At the end of every year, editors at music publications across the globe sit down and try and create some sort of list that sums up that year in music. You can organize it by genre, by sales, by influence or any number of factors. Yet no matter how you add, subtract, multiply or divide it, the list you organize will always face criticism and disappointment: it’s difficult when everyone thinks their favourite album was the best.

The thing about music criticism is that everyone brings their own flare (or bias) to it. Music resounds with different people for different reasons. Maybe a certain album encompasses a moment in time for you, maybe the lyrics speak to very essential moments in your past year or maybe your favourite artist finally came back to you when you needed them the most. The idea of a “best” album is so difficult and so inconsequential.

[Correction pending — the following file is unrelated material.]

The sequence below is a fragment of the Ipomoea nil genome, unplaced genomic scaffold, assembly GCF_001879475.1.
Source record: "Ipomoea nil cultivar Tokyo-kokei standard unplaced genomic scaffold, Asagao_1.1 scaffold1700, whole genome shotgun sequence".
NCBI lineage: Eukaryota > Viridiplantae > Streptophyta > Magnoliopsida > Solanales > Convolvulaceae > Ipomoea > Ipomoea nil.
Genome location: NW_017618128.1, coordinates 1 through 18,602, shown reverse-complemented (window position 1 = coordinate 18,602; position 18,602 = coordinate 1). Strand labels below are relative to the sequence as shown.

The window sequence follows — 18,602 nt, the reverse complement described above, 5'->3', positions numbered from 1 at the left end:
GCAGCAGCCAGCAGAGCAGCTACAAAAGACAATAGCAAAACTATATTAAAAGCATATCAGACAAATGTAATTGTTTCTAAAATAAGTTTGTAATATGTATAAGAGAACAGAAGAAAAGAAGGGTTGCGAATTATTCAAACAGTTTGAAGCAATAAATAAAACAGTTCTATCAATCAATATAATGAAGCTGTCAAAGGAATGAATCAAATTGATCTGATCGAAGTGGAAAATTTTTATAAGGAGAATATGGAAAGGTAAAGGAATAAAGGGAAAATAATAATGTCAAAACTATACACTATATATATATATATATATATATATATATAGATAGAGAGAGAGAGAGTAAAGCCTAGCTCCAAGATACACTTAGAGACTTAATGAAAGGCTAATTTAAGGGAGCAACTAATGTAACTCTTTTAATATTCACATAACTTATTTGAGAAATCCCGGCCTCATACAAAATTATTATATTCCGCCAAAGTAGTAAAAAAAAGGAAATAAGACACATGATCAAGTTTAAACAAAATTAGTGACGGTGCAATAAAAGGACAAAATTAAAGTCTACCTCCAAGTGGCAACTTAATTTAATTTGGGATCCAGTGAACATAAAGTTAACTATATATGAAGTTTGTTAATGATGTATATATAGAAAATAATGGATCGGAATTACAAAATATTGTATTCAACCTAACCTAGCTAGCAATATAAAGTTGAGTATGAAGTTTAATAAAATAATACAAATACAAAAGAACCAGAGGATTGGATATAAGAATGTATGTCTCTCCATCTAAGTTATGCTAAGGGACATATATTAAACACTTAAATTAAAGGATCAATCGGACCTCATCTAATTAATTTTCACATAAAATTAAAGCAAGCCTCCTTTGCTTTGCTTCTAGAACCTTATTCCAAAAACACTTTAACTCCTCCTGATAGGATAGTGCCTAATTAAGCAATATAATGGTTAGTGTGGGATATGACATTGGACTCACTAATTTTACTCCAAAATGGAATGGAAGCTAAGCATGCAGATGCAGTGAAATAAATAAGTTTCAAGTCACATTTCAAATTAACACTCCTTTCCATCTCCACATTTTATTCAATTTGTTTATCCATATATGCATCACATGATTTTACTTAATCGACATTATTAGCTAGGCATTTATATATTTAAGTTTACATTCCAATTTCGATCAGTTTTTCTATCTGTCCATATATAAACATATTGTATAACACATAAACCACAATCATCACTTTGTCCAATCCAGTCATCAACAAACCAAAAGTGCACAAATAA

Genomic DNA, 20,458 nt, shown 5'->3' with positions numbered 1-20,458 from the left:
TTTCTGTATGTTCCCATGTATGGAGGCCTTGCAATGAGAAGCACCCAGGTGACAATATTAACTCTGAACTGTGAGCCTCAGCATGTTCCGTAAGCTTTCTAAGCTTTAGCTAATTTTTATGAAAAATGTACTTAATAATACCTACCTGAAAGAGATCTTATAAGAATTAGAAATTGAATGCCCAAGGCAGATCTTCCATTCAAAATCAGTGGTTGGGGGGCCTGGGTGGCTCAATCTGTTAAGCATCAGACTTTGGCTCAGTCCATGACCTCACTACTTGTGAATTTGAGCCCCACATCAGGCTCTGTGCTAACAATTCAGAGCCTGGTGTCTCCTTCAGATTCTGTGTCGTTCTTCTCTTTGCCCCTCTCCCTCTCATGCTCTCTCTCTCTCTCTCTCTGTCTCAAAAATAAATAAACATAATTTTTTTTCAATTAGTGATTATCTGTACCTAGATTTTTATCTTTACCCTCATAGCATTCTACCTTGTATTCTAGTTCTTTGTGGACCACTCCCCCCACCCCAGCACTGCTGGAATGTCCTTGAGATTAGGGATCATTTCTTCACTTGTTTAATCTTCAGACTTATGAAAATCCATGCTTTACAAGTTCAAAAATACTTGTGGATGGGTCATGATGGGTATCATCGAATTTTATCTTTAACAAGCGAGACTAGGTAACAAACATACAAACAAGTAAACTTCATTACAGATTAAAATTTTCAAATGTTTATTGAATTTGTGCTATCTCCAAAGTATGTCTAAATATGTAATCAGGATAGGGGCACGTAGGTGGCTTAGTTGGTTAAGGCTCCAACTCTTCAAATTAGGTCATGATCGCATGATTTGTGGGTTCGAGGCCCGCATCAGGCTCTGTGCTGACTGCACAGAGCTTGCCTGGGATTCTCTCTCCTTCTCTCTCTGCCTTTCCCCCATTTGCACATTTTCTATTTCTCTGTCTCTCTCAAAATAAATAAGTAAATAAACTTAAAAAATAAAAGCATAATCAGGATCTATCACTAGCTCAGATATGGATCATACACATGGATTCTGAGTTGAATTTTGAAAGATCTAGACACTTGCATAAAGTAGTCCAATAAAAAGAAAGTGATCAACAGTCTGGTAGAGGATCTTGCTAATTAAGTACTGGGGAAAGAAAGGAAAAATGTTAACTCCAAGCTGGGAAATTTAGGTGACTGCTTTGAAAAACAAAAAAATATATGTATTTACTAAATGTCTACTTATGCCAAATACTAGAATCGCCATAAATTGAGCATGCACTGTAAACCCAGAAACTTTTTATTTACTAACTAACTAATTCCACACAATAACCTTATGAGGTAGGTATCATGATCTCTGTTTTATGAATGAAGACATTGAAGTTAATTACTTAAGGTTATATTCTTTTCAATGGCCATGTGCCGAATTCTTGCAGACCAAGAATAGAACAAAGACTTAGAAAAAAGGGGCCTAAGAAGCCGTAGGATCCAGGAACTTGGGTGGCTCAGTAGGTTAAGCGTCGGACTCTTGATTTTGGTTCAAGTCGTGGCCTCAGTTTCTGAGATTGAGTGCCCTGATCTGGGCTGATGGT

Nonetheless, we rallied up the newspaper team and voted on the albums that we thought were pretty great. Read about them below.

- Chantel Ouellet, Music Editor


Blonde (Boys Don't Cry)

Frank Ocean

Four years after the release of his highly regarded debut album Channel Orange (2012), Frank Ocean has finally released his much-anticipated follow up album in the form of the enigmatic Blonde (2016). While Channel Orange saw Frank Ocean as a masterful storyteller relaying themes of unrequited love, identity, self-indulgence and class through the use of several characters. Frank Ocean’s Blonde see’s his ability to craft vivid stories into powerful ballades take a new form, in which he is now the main character.